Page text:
�90,000 plan to help people hit by recession
A �90,000 "stop-gap" fund could be created to help north Norfolk people who have been hit hard by recession.People who have been made unemployed or who are stuck in low wage jobs would benefit from the fund, which would be used to meet the increased demands for support, advice and information caused by the economic downturn.
A �90,000 “stop-gap” fund could be created to help north Norfolk people who have been hit hard by recession.
People who have been made unemployed or who are stuck in low wage jobs would benefit from the fund, which would be used to meet the increased demands for support, advice and information caused by the economic downturn.
Those needing basic training in numeracy, literacy and computer skills could benefit from extra help, and CV advice and job-hunting support could be provided for people who have not been unemployed for many years.
The money would also improve access, providing more services from council offices in Fakenham and North Walsham as well as the Cromer headquarters.
North Norfolk District Council cabinet last week allocated �45,000 towards the project from its reserves - meaning there is no additional cost to taxpayers for starting the fund.
And officers hope their commitment will be matched with another �45,000 from the North Norfolk Community Partnership.
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Economic development officer Robin Smith warned that the country is entering the second wave of recession, where local councils and their partners become more important as local people increasingly need their services.
He added that it was important to see the �90,000 fund as part of an ongoing strategy to tackle the recession.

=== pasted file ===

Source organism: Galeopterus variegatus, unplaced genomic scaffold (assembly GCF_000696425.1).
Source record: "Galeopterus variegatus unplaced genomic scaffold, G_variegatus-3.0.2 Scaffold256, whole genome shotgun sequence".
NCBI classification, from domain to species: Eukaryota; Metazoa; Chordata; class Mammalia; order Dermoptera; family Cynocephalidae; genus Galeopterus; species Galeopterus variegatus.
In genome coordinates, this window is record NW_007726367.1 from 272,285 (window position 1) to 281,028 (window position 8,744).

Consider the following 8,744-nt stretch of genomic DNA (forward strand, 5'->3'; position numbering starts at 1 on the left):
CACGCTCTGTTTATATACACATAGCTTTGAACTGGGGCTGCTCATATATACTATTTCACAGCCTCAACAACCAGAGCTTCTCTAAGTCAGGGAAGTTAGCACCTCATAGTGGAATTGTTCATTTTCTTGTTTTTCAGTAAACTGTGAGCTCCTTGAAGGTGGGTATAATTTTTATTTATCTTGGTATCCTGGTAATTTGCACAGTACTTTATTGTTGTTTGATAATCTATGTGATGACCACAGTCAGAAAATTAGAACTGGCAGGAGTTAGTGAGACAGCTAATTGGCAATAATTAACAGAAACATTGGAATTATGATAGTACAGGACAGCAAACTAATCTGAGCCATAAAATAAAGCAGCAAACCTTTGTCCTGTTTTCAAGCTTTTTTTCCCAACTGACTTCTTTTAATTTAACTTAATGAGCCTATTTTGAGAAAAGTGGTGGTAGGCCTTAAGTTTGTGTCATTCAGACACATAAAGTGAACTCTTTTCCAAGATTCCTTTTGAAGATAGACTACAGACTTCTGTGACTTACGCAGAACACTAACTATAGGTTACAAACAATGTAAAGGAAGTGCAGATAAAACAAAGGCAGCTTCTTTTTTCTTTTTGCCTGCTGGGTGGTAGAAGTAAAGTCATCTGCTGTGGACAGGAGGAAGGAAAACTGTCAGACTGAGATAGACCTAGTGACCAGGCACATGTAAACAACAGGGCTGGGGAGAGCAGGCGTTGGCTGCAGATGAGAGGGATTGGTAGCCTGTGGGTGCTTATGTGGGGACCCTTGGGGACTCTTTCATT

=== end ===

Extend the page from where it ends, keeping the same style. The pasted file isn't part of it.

It is funded separately from a �1.1m bid to Interreg which council officers hope will fund a raft of measures to help the district's recovery in the medium term.
The council's strategy stems from ideas gathered at a recession summit that took place in April, when 140 delegates from various business sectors came together with the council to discuss how fight the downturn.
“It is important to remember that this is not just my action plan, and not just the council's action plan,” said Mr Smith. “It is everyone's plan and we have created it in partnership with the people it will help.”
In the mean time, the council is relying on the North Norfolk Community Partnership to contribute �45,000 to the short-term fund, and a spokesman for the council said after the meeting that initial discussions were very positive.
He said: “The Partnership will meet on November 23 to discuss the fund, and we are confident that our partners will support the initiative.”
However, if the funding bids are not approved, the council will be forced to scale back its plans, focussing on priority areas rather than the wide-ranging approach it favours.